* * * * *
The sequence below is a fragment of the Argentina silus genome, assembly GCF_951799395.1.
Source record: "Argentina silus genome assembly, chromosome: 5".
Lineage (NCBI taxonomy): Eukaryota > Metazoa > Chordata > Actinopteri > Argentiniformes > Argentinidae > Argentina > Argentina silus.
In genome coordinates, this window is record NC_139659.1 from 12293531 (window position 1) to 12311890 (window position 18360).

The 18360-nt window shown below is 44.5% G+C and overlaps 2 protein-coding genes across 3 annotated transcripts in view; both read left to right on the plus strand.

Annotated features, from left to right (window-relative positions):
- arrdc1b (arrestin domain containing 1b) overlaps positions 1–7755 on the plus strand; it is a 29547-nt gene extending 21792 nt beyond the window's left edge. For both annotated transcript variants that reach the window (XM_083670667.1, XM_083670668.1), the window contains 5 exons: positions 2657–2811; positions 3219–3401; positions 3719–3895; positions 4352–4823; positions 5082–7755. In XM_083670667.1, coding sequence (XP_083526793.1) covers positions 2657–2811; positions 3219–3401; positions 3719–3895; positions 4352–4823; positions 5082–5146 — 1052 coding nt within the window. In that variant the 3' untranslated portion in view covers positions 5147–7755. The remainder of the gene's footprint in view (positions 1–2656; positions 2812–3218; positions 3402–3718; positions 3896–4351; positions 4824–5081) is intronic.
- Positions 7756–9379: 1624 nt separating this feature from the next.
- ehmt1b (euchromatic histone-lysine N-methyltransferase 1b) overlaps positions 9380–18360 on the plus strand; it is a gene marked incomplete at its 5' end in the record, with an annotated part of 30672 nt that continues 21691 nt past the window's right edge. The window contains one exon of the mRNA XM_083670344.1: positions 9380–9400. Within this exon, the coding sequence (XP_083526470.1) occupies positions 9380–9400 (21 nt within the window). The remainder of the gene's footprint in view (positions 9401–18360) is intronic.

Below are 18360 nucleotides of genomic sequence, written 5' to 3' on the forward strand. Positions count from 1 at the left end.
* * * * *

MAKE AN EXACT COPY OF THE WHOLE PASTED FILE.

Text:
The sequence below is a fragment of the Argentina silus genome, assembly GCF_951799395.1.
Source record: "Argentina silus genome assembly, chromosome: 5".
Lineage (NCBI taxonomy): Eukaryota > Metazoa > Chordata > Actinopteri > Argentiniformes > Argentinidae > Argentina > Argentina silus.
In genome coordinates, this window is record NC_139659.1 from 12293531 (window position 1) to 12311890 (window position 18360).

The 18360-nt window shown below is 44.5% G+C and overlaps 2 protein-coding genes across 3 annotated transcripts in view; both read left to right on the plus strand.

Annotated features, from left to right (window-relative positions):
- arrdc1b (arrestin domain containing 1b) overlaps positions 1–7755 on the plus strand; it is a 29547-nt gene extending 21792 nt beyond the window's left edge. For both annotated transcript variants that reach the window (XM_083670667.1, XM_083670668.1), the window contains 5 exons: positions 2657–2811; positions 3219–3401; positions 3719–3895; positions 4352–4823; positions 5082–7755. In XM_083670667.1, coding sequence (XP_083526793.1) covers positions 2657–2811; positions 3219–3401; positions 3719–3895; positions 4352–4823; positions 5082–5146 — 1052 coding nt within the window. In that variant the 3' untranslated portion in view covers positions 5147–7755. The remainder of the gene's footprint in view (positions 1–2656; positions 2812–3218; positions 3402–3718; positions 3896–4351; positions 4824–5081) is intronic.
- Positions 7756–9379: 1624 nt separating this feature from the next.
- ehmt1b (euchromatic histone-lysine N-methyltransferase 1b) overlaps positions 9380–18360 on the plus strand; it is a gene marked incomplete at its 5' end in the record, with an annotated part of 30672 nt that continues 21691 nt past the window's right edge. The window contains one exon of the mRNA XM_083670344.1: positions 9380–9400. Within this exon, the coding sequence (XP_083526470.1) occupies positions 9380–9400 (21 nt within the window). The remainder of the gene's footprint in view (positions 9401–18360) is intronic.

Below are 18360 nucleotides of genomic sequence, written 5' to 3' on the forward strand. Positions count from 1 at the left end.